The new RBC Vision Women’s Leadership MSCI Canada Index ETF, which focuses on women’s leadership in Canada, has been turning investors’ heads. Collecting inflows of US$77.4 million from its launch through Friday, according to Bloomberg, it’s the third gender-diversity ETF in Canada and focuses only on domestic companies.
That domestic focus could be the appeal behind the early interest from investors, said Frame Global Asset Management President and CEO Deborah Frame. Aside from that, a $100-million contribution from OMERS has likely bolstered its credibility.
“Gender diversity not only makes sense from a social perspective, it makes sense from a business and investment outcome perspective as well,” Frame said in an interview with ETFTrends.com. She cited MSCI’s most recent report looking at women on boards, which suggests that diversity boosts the growth in employee productivity that results from strong talent management practices.
And while the focus on Canada could reflect home-country bias, a broad section of Canadian investors could benefit from Canada’s progressive view on moving toward improved diversity.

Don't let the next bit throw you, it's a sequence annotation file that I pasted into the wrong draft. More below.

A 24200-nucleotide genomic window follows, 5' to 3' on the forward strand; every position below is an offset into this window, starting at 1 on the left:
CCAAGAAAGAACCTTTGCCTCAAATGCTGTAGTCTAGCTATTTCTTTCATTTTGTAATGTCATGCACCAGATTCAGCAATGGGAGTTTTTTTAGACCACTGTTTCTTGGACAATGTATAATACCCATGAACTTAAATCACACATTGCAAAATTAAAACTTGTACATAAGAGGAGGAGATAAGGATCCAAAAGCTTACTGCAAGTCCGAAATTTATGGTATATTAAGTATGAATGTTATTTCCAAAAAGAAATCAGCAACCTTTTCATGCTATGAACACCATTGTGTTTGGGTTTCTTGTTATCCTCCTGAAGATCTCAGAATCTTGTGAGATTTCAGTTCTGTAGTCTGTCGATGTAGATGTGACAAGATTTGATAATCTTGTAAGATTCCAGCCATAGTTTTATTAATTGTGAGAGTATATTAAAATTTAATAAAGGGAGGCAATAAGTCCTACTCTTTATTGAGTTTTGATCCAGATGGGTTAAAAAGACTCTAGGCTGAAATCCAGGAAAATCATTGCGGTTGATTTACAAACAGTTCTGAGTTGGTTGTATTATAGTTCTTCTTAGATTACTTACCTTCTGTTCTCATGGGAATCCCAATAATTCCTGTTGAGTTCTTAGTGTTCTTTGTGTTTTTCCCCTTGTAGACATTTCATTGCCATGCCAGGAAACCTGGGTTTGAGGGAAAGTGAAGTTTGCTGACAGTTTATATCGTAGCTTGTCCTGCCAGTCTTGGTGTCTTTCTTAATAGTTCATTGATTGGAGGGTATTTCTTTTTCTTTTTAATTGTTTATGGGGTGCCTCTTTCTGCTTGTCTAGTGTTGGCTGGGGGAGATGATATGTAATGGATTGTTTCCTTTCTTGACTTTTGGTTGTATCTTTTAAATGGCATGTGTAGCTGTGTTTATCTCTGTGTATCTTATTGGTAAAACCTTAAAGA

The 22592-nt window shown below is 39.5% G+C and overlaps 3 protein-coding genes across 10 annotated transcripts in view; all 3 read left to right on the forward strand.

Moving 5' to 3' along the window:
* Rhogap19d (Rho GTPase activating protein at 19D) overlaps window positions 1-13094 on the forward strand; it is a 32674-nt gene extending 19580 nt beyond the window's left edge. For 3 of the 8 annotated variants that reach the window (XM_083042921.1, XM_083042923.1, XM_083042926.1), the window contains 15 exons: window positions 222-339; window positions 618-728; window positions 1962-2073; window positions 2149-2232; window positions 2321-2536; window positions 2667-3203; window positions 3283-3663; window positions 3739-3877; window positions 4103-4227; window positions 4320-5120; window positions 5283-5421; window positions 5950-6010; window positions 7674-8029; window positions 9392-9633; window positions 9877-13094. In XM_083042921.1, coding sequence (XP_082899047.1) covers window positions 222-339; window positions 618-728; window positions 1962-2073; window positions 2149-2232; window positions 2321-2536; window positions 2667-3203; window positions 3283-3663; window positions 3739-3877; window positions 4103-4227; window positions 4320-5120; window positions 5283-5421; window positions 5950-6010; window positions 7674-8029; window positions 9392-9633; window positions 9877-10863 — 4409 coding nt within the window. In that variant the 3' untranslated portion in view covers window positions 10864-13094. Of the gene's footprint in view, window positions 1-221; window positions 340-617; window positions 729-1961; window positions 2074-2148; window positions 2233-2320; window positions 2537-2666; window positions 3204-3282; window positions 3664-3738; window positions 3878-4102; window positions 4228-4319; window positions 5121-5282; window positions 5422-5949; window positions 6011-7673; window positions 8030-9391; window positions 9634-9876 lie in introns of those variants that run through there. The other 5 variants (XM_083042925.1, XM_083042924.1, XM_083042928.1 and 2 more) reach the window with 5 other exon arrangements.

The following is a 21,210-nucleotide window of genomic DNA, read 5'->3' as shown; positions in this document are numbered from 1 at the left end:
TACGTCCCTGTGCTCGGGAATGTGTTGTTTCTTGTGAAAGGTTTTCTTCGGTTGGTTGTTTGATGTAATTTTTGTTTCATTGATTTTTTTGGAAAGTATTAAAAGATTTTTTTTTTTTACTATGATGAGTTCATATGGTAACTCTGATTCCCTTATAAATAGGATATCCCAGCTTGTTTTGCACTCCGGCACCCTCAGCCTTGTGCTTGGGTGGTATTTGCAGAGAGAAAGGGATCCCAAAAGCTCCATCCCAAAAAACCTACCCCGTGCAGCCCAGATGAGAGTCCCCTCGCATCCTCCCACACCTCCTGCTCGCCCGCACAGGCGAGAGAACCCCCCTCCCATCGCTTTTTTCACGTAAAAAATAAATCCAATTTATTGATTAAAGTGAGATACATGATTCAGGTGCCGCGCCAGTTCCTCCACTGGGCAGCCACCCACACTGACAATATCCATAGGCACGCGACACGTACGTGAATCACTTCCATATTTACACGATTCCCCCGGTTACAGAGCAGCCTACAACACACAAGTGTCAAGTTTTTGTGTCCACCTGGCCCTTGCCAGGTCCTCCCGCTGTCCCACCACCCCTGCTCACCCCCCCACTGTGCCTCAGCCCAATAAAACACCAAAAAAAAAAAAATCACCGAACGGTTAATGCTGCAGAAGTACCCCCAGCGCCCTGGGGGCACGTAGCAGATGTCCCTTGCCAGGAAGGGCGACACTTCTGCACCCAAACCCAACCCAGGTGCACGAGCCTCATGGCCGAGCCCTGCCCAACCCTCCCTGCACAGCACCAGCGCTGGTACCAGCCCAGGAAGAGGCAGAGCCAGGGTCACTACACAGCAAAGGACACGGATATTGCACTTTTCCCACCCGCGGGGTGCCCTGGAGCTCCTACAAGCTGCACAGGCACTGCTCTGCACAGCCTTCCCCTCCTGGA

“The opportunity to isolate Canadian companies who have moved toward this goal allows investors to uniquely benefit from the anticipated better outcomes for these companies in a single investment vehicle,” Frame said.
However, the movement toward increased female inclusion in Canada’s boards and executive suites is still ongoing, as reflected by significant under-representations in information technology, healthcare, consumer staples, and consumer discretionary when compared to other countries. Frame also noted that the TSX’s concentration in energy, materials, and financials increases its volatility as an index; the top-heaviness of the Canadian market, which has 36% of its capitalization in the top ten stocks, is an aggravating factor.
“But history has demonstrated that in relative terms, regardless of the country, that companies that demonstrate a commitment to gender diversity have better investment outcomes than companies that do not,” she said.
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